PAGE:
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Rochester, NY, United States

Hoyng C.,QED Technologies Inc.
Laser Focus World | Year: 2014

A new magnetorheological finishing (MRF) fluid, C30, has been designed by QED Technologies' to achieve ultralow roughness on a variety of optical materials and surface geometries. C30 was developed to address needs where the focus is not on cycle time, but on surface roughness approaching 1 Å. The fluid is compatible with both new and existing MRF machines and can be applied to any surface geometry currently compatible with MRF, including aspheres and complex freeform shapes. The new fluid has been independently tested by several users, confirming the initial performance objectives and design criteria. Photop Optics, evaluated C30 on an MRF machine. Photop observed that C30 provided ultra low roughness on a wide variety of optical glasses. They also noted that there was little relationship between roughness and removal amount. Fraunhofer IOF tested C30 on an MRF machine and observed that C30 was very stable during the 2-3 weeks of normal usage on their machine. Source

Forbes G.W.,QED Technologies Inc.
Optics Express | Year: 2010

Whether in design or the various stages of fabrication and testing,an effective representation of an asphere's shape is critical. Some algorithms are given for implementing tailored polynomials that are ideally suited to these needs. With minimal coding, these results allow a recently introduced orthogonal polynomial basis to be employed to arbitrary orders. Interestingly, these robust and efficient methods are enabled by the introduction of an auxiliary polynomial basis. © 2010 Optical Society of America. Source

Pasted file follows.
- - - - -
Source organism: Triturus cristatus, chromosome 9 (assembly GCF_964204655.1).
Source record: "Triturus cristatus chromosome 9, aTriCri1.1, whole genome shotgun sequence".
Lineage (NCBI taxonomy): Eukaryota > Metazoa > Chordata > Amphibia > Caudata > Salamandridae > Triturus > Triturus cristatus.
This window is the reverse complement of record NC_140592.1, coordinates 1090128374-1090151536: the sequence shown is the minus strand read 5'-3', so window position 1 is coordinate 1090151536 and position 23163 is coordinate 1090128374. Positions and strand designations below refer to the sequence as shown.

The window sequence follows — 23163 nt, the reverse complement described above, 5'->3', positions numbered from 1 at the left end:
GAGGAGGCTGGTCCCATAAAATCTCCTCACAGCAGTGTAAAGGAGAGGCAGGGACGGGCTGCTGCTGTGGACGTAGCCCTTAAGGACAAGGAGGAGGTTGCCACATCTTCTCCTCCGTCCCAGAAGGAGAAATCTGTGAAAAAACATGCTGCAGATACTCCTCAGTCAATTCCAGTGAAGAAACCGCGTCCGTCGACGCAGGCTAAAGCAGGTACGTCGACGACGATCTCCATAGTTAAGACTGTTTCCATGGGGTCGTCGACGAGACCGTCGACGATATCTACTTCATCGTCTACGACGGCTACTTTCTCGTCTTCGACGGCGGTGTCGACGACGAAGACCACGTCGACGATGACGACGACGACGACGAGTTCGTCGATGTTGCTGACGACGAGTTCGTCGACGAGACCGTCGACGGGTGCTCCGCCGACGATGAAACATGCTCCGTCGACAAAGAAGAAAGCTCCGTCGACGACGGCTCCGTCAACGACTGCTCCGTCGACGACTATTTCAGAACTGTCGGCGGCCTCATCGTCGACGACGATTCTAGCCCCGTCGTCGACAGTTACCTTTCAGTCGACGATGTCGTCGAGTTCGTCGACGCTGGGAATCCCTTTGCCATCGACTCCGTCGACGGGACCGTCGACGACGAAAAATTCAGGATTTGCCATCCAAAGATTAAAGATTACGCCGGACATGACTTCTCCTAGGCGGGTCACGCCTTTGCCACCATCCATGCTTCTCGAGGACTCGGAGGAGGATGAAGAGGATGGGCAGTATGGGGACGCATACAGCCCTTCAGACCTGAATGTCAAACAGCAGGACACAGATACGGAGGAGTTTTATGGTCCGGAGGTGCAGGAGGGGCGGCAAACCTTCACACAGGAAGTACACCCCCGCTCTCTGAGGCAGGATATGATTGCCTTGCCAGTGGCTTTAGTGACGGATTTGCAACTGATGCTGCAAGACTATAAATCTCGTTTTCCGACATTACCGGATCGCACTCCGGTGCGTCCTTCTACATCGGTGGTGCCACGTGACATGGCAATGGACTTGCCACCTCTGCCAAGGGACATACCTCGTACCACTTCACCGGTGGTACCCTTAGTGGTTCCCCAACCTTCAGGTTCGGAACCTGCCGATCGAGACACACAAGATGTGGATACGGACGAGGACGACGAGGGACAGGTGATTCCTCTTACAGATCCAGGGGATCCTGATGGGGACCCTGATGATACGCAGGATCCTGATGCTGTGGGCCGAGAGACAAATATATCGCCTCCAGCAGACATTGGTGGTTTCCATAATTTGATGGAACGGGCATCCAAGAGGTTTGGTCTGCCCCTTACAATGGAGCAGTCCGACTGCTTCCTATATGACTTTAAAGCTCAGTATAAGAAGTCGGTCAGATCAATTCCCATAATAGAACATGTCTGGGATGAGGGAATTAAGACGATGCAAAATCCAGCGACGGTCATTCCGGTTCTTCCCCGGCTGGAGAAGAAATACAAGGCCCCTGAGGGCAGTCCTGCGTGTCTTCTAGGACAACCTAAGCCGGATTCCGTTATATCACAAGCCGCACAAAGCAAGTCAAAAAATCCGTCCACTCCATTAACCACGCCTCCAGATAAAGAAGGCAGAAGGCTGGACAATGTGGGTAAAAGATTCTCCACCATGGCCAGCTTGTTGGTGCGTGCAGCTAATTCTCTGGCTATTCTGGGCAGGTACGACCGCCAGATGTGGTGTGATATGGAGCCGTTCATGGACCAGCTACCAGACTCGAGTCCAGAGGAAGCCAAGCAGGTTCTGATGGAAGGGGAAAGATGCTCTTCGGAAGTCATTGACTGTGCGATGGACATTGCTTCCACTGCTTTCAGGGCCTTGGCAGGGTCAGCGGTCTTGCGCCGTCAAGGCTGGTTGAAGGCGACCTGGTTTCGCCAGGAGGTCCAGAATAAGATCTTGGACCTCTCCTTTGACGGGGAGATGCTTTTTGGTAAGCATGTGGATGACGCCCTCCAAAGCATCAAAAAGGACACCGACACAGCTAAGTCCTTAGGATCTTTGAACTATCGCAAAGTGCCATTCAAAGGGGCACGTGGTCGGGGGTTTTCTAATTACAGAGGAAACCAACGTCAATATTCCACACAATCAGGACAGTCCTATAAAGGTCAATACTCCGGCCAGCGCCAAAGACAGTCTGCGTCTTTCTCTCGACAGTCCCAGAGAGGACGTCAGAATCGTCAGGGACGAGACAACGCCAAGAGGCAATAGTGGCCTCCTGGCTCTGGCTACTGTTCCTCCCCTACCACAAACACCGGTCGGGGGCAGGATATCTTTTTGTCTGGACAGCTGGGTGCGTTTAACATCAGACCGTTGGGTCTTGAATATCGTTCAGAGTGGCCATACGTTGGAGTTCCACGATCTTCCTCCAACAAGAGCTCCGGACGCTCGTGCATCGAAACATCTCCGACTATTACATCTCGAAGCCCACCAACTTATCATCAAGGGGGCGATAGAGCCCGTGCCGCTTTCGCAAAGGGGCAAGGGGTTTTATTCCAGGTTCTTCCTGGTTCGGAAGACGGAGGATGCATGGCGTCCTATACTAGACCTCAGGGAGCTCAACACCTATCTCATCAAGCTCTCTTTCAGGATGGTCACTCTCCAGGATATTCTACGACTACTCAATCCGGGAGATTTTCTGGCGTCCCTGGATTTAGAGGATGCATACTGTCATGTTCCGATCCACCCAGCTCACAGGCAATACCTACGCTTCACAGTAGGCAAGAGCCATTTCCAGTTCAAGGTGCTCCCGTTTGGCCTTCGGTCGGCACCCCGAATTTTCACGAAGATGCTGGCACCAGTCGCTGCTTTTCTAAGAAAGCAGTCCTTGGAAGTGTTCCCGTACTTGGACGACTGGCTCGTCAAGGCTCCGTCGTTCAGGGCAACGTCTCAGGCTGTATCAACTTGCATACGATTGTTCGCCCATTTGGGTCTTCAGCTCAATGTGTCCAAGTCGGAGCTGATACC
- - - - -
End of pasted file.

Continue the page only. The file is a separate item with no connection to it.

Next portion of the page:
Forbes G.W.,QED Technologies Inc.
Optics Express | Year: 2010

Mathematical methods that are poorly known in the field of optics are adapted and shown to have striking significance. Orthogonal polynomials are common tools in physics and optics, but problems are encountered when they are used to higher orders. Applications to arbitrarily high orders are shown to be enabled by remarkably simple and robust algorithms that are derived from well known recurrence relations. Such methods are demonstrated for a couple of familiar optical applications where, just as in other areas, there is a clear trend to higher orders. © 2010 Optical Society of America. Source

Forbes G.W.,QED Technologies Inc.
Optics Express | Year: 2011

Some simple measures of the difficulty of a variety of steps in asphere fabrication are defined by reference to fundamental geometric considerations. It is shown that effective approximations can then be exploited when an asphere's shape is characterized by using a particular orthogonal basis. The efficiency of the results allows them to be used not only as quick manufacturability estimates at the production end, but more importantly as part of an efficient design process that can boost the resulting optical systems' cost-effectiveness. © 2011 Optical Society of America. Source

Forbes G.W.,QED Technologies Inc.
Optics Express | Year: 2013

Orthogonality is exploited for fitting analytically-specified freeform shapes in terms of orthogonal polynomials. The end result is expressed in terms of FFTs coupled to a simple explicit form of Gaussian quadrature. Its efficiency opens the possibilities for proceeding to arbitrary numbers of polynomial terms. This is shown to create promising options for quantifying and filtering the mid-spatial frequency structure within circular domains from measurements of as-built parts. © 2013 Optical Society of America. Source

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